-image mini-batch. Compared to GN-SM, GN-BGL needs only very little additional computation to perform exact inference in the loss function layer. This demonstrates the efficiency of modeling label dependency in a bipartite graphs. For the last fully connected (FC) layer, BGL performs exactly the same computation as GN in the forward passing, but needs additional cost for updating the gradient (Eq. 

6 and Eq. 7) in the backward passing. Because both the loss and last FC layers take a very small portion of the whole pipeline, we found the total time difference between BGL and GN was minor.

Figure 6: More comparison on the Car-333 datasets. (a) Accuracy as a function of the amount of data used in training. (b) Time cost for forward passing given a -image mini-batch, where Loss and FC denote the computation of the loss function and the last fully-connected layers respectively. (c) Time cost for backward passing.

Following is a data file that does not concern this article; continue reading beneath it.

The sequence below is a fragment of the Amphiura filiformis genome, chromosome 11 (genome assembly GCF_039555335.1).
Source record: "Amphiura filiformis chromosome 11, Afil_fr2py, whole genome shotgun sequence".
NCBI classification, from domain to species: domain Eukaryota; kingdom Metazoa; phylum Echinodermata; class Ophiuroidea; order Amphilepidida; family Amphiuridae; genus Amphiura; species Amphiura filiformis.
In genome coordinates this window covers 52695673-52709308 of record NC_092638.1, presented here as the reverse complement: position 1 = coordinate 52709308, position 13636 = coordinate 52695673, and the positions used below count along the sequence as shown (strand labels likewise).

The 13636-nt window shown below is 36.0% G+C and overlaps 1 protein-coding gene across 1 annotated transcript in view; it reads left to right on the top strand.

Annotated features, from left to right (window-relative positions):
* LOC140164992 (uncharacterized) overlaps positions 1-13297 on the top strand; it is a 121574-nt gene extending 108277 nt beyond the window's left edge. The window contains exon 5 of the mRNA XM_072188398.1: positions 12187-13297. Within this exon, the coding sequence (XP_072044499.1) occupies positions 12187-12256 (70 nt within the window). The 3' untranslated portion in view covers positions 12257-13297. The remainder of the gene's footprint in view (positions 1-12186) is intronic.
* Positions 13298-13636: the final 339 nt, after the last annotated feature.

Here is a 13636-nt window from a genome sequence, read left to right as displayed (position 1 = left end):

4.4 Food-975 dataset

Figure 7: Comparison on the Food-975 dataset. (a) Distribution of training images for each fine-grained (top), dish (middle), and ingredient (bottom) category. (b) An example of testing image. (c) 4 ingredients predicted by GN-BGL. (d) Top-5 predictions generated by GN-SM (top) and the proposed GN-BGL (bottom) respectively. (e) Similar training exemplars according to the input feature . (f) Accuracy.